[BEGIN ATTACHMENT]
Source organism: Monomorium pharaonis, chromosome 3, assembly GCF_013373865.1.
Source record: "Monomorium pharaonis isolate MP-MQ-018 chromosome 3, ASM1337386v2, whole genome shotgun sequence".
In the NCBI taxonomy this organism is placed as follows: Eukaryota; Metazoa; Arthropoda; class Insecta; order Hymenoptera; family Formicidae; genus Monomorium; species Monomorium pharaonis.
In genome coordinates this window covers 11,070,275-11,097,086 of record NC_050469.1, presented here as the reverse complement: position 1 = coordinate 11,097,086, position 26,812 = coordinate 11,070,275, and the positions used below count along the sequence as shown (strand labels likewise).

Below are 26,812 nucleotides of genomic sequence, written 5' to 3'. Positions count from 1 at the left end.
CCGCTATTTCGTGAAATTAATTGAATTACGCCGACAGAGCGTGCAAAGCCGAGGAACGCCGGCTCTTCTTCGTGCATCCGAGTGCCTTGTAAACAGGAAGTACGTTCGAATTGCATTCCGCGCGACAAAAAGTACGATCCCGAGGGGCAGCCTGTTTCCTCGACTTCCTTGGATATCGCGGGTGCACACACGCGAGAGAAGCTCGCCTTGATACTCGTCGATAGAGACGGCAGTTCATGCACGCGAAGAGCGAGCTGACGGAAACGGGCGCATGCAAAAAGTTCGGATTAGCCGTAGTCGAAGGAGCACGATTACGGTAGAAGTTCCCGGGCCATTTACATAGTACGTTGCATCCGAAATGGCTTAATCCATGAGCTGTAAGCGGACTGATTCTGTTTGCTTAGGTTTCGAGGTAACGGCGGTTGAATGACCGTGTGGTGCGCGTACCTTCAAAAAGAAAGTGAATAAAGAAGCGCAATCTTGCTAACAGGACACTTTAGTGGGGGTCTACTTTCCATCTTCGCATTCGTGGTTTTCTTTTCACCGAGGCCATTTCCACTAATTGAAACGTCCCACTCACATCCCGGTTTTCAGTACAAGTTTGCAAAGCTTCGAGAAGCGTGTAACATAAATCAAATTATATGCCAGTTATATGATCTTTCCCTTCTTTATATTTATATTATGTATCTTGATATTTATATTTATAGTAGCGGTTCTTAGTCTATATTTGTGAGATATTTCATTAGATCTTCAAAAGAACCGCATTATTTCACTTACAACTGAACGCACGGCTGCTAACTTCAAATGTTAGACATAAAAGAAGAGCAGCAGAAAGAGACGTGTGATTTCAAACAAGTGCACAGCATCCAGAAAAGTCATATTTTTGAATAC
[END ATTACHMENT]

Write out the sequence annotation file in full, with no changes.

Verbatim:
Source organism: Monomorium pharaonis, chromosome 3, assembly GCF_013373865.1.
Source record: "Monomorium pharaonis isolate MP-MQ-018 chromosome 3, ASM1337386v2, whole genome shotgun sequence".
In the NCBI taxonomy this organism is placed as follows: Eukaryota; Metazoa; Arthropoda; class Insecta; order Hymenoptera; family Formicidae; genus Monomorium; species Monomorium pharaonis.
In genome coordinates this window covers 11,070,275-11,097,086 of record NC_050469.1, presented here as the reverse complement: position 1 = coordinate 11,097,086, position 26,812 = coordinate 11,070,275, and the positions used below count along the sequence as shown (strand labels likewise).

Below are 26,812 nucleotides of genomic sequence, written 5' to 3'. Positions count from 1 at the left end.
CCGCTATTTCGTGAAATTAATTGAATTACGCCGACAGAGCGTGCAAAGCCGAGGAACGCCGGCTCTTCTTCGTGCATCCGAGTGCCTTGTAAACAGGAAGTACGTTCGAATTGCATTCCGCGCGACAAAAAGTACGATCCCGAGGGGCAGCCTGTTTCCTCGACTTCCTTGGATATCGCGGGTGCACACACGCGAGAGAAGCTCGCCTTGATACTCGTCGATAGAGACGGCAGTTCATGCACGCGAAGAGCGAGCTGACGGAAACGGGCGCATGCAAAAAGTTCGGATTAGCCGTAGTCGAAGGAGCACGATTACGGTAGAAGTTCCCGGGCCATTTACATAGTACGTTGCATCCGAAATGGCTTAATCCATGAGCTGTAAGCGGACTGATTCTGTTTGCTTAGGTTTCGAGGTAACGGCGGTTGAATGACCGTGTGGTGCGCGTACCTTCAAAAAGAAAGTGAATAAAGAAGCGCAATCTTGCTAACAGGACACTTTAGTGGGGGTCTACTTTCCATCTTCGCATTCGTGGTTTTCTTTTCACCGAGGCCATTTCCACTAATTGAAACGTCCCACTCACATCCCGGTTTTCAGTACAAGTTTGCAAAGCTTCGAGAAGCGTGTAACATAAATCAAATTATATGCCAGTTATATGATCTTTCCCTTCTTTATATTTATATTATGTATCTTGATATTTATATTTATAGTAGCGGTTCTTAGTCTATATTTGTGAGATATTTCATTAGATCTTCAAAAGAACCGCATTATTTCACTTACAACTGAACGCACGGCTGCTAACTTCAAATGTTAGACATAAAAGAAGAGCAGCAGAAAGAGACGTGTGATTTCAAACAAGTGCACAGCATCCAGAAAAGTCATATTTTTGAATAC